Seasonally adjusted monthly net PLT migration has been negative since March 2011, partly reflecting an increase in departures from Christchurch following the 22 February earthquake and aftershocks. PLT departures from Christchurch between the months of March and May 2011 were almost double those in the same months in 2010.[6]

...but PLT migration is forecast to return to a net gain by 2013

Department of Labour PLT migration forecasts show departures to Australia will increase over the next year due to the lagged effects of the recent strength in the Australian labour market. However, the Australian labour market is showing signs of slowing[7], and as employment prospects in New Zealand improve, departures to Australia are forecast to ease in the latter part of 2012. Arrivals from the rest of the world (excluding Australia) are also forecast to increase over the next year, but at a slower rate than the increase in departures to Australia, resulting in an accumulated net loss over the short term of almost 4000, with a return to a net gain of about 6,000 during 2013.fig2

PLT migration patterns differ by citizenship...

Figure 4 shows the patterns of migration flows for New Zealand and non-New Zealand citizens. Over the last two decades, the most volatile series have been the departures of New Zealand citizens and the arrival of non-New Zealand citizens. The number of New Zealand citizens returning after being away for 12 months or more is relatively constant in absolute terms, and the departure of non-New Zealand citizens shows a pattern of steady growth over time. The latter trend reflects the growth in temporary workers and international students since the late 90s and the subsequent departure of these temporary migrants.

...but Trans-Tasman migration is the most dominant migration pattern...

Migration between Australia and New Zealand has a long history, going back to 19th century colonial days.[8] Since the late 1960s, there has been a strong, but cyclical, increase in the number of New Zealanders living in Australia, not matched by equal growth in the number of Australians living in New Zealand.[9]

Under the Trans-Tasman Travel Agreement (TTTA), introduced in 1973, citizens of Australia and New Zealand may freely live and work in each other's country. Trans-Tasman migration accounts for well over half of New Zealand's international migration - over the last decade, 64 percent of New Zealand citizen departures have been to Australia.[10] Given the volatility in the flow of New Zealand citizens to Australia on a month by month basis, or annually, changes in the net losses should be considered within the broader context of long term migration trends.

...with fewer New Zealanders leaving to other countries

Table 2 compares the total flows over the last two full migration cycles, 1997-2003 and 2004-2010. Overall, it shows quite similar results with overall net gains over both periods (62,000 and 85,000). It also shows that although the number of New Zealanders departing for Australia was greater over 2004-2010 than 1997-2003, there was a significant decrease (84 percent) in the net number of New Zealanders leaving for countries other than Australia. This points to a significant narrowing and concentration of New Zealand's diaspora to Australia. The net effect is that fewer New Zealanders departed the country between 2004-2010 than over the seven years between 1997-2003.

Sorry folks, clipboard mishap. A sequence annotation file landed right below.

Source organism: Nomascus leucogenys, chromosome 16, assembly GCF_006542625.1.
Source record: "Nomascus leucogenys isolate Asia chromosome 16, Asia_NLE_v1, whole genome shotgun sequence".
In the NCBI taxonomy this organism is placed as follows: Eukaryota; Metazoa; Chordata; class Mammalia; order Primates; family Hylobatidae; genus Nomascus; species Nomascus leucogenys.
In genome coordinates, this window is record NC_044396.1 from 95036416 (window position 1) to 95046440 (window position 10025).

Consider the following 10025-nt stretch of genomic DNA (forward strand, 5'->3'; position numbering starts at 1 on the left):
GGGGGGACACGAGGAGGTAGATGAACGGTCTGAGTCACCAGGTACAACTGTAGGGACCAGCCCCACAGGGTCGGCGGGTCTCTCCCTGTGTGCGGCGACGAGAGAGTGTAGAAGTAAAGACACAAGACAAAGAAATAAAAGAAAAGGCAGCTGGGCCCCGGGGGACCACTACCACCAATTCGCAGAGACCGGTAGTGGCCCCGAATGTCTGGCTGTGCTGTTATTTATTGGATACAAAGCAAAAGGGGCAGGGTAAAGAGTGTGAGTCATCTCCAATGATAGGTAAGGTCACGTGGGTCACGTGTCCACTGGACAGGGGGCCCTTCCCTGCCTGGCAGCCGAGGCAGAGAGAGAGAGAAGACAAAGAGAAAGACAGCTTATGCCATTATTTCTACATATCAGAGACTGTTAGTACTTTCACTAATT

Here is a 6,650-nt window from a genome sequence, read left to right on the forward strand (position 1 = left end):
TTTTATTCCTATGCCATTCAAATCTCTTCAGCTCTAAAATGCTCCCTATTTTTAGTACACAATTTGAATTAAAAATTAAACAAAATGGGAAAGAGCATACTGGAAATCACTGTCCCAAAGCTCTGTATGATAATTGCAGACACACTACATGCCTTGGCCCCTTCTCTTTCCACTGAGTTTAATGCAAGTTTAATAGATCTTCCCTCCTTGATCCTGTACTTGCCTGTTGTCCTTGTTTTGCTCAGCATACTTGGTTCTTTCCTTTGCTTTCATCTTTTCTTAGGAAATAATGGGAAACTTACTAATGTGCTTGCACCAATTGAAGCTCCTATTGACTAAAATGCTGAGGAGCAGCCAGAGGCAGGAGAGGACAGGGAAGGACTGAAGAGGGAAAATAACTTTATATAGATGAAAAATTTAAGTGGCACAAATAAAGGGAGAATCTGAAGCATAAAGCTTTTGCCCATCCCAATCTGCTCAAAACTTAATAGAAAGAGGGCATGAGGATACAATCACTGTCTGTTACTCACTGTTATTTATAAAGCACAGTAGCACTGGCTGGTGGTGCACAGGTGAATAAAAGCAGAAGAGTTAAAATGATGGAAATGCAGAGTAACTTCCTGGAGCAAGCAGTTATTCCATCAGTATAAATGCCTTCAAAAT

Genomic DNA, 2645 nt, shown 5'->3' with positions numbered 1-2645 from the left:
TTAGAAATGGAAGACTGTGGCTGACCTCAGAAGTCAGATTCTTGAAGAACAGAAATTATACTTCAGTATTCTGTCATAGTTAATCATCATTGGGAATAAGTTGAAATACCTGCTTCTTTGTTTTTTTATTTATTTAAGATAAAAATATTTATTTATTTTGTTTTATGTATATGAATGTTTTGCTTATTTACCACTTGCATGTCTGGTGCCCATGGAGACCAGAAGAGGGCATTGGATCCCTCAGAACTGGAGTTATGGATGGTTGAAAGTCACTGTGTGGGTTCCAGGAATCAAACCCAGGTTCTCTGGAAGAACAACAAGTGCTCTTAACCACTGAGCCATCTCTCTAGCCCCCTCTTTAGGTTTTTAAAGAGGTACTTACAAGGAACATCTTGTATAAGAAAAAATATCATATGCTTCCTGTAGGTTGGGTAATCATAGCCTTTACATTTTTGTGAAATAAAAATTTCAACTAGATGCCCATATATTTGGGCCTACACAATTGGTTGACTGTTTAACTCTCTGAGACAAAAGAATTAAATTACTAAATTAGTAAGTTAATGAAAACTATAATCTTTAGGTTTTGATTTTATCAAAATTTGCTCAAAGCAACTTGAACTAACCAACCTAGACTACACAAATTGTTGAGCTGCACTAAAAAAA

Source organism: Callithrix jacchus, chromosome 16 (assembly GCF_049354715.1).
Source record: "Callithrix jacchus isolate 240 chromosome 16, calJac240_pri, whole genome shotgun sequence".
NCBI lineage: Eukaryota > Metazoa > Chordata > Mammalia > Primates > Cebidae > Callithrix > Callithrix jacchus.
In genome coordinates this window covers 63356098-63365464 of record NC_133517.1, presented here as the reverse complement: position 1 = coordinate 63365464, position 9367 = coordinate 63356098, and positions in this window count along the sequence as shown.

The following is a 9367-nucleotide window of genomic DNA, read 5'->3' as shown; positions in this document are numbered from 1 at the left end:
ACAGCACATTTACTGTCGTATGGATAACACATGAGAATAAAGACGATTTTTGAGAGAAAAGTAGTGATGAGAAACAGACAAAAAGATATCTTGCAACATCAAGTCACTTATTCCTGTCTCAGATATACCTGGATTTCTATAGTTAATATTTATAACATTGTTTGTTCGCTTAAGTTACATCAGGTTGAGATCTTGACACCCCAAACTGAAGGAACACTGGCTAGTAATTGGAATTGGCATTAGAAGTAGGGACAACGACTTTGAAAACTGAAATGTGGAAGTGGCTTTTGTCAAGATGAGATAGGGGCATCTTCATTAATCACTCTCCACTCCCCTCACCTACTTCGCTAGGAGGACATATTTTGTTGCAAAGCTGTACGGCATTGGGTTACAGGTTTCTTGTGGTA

Table 2 Immigrants and emigrants 1997-2003 compared to 2004-2010 (June years)
Arrivals Departures Net
New Zealanders to and from Australia�
1997-2003 52,300187,900 -135,600
2004-2010 62,200 221,900 -159,700
New Zealanders to and from rest of the world
1997-2003108,400 153,300 -44,900
2004-2010 110,700 117,700-7,000
Net PLT migration of New Zealanders
1997-2003 160,700 341,200 -180,500
2004-2010 172,900 339,600 -166,700
Migration by other citizens���
1997-2003 352,000 109,300 242,700
2004-2010 409,100 157,200 251,900
Total PLT migration���
1997-2003 512,700 450,500 62,200
2004-2010 582,000 496,900 85,100

Source: Statistics New Zealand

Migration is driven by a range of factors...

A combination of factors is likely to explain the cyclical movement of New Zealanders to Australia, such as fluctuations in GDP growth rates, earnings relativity, employment and unemployment growth.[11] In addition, a change in Australia's social security policies in 2001 that removed New Zealander's entitlement to employment related benefits contributed towards a temporary change in patterns of migration losses.[12] Research by the Department of Labour and others provides context to the nature and composition of the migration flows described above.

...and four of every ten return

Considerable numbers of New Zealanders come back to New Zealand. Comparing the New Zealand and Australian Census 2006 results indicate that between 2001 and 2006 about four workers returned to New Zealand for every 10 going to Australia. This shows there is considerable Trans-Tasman 'churn' due to returning flows of New Zealanders.[13]